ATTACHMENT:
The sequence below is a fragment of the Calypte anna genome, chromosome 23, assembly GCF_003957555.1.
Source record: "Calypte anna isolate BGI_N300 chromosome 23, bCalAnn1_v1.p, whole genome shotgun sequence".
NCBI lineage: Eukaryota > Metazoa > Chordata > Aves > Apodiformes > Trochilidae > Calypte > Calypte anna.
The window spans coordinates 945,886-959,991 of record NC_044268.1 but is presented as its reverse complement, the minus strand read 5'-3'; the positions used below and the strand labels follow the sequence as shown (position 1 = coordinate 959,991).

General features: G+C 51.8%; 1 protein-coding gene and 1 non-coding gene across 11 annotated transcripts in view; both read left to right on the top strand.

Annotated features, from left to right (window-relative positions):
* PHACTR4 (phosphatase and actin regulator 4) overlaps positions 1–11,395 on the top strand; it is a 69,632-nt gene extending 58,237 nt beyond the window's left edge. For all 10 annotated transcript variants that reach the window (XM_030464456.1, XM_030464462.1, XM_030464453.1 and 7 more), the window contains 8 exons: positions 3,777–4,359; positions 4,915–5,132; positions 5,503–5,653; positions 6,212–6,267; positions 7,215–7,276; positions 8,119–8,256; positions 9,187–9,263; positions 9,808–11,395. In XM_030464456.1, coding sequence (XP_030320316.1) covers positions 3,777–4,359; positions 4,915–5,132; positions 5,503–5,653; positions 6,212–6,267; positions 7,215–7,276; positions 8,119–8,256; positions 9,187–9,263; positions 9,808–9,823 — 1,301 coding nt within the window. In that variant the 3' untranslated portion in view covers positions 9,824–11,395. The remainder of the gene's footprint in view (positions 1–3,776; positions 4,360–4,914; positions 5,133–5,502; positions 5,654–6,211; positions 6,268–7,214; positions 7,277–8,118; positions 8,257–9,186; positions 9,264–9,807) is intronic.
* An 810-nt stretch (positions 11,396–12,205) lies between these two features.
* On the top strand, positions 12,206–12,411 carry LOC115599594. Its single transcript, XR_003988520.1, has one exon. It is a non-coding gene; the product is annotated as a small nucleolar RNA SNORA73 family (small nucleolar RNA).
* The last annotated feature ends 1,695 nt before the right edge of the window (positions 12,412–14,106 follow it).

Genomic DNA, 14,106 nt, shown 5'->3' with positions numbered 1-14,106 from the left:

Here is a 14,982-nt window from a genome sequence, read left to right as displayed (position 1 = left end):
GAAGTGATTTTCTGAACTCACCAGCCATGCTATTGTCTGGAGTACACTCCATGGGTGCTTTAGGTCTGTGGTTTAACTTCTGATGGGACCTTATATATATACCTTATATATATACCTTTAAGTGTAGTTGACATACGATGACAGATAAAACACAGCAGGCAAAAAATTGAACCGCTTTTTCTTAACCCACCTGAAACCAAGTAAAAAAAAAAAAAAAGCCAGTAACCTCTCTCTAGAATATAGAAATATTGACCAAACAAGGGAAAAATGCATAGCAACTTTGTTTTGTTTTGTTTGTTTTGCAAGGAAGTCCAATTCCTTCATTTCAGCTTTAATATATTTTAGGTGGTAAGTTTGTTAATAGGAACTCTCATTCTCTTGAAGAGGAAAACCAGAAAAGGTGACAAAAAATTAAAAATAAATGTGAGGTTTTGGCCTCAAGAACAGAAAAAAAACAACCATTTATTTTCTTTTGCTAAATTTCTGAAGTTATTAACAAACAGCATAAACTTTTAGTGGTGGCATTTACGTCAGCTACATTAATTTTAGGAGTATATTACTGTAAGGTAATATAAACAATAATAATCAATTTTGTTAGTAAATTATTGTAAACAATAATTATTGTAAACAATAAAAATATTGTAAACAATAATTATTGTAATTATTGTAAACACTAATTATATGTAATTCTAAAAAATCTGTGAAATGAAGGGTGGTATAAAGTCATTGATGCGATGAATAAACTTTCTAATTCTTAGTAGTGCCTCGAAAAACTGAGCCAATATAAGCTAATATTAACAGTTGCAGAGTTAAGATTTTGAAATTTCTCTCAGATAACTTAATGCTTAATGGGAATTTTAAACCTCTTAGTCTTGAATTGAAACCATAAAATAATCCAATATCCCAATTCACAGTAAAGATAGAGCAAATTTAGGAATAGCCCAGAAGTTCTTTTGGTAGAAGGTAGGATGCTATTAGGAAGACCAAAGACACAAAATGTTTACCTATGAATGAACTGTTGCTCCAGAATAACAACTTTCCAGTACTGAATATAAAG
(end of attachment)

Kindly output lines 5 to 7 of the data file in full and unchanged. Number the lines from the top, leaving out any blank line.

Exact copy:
General features: G+C 51.8%; 1 protein-coding gene and 1 non-coding gene across 11 annotated transcripts in view; both read left to right on the top strand.

Annotated features, from left to right (window-relative positions):
* PHACTR4 (phosphatase and actin regulator 4) overlaps positions 1–11,395 on the top strand; it is a 69,632-nt gene extending 58,237 nt beyond the window's left edge. For all 10 annotated transcript variants that reach the window (XM_030464456.1, XM_030464462.1, XM_030464453.1 and 7 more), the window contains 8 exons: positions 3,777–4,359; positions 4,915–5,132; positions 5,503–5,653; positions 6,212–6,267; positions 7,215–7,276; positions 8,119–8,256; positions 9,187–9,263; positions 9,808–11,395. In XM_030464456.1, coding sequence (XP_030320316.1) covers positions 3,777–4,359; positions 4,915–5,132; positions 5,503–5,653; positions 6,212–6,267; positions 7,215–7,276; positions 8,119–8,256; positions 9,187–9,263; positions 9,808–9,823 — 1,301 coding nt within the window. In that variant the 3' untranslated portion in view covers positions 9,824–11,395. The remainder of the gene's footprint in view (positions 1–3,776; positions 4,360–4,914; positions 5,133–5,502; positions 5,654–6,211; positions 6,268–7,214; positions 7,277–8,118; positions 8,257–9,186; positions 9,264–9,807) is intronic.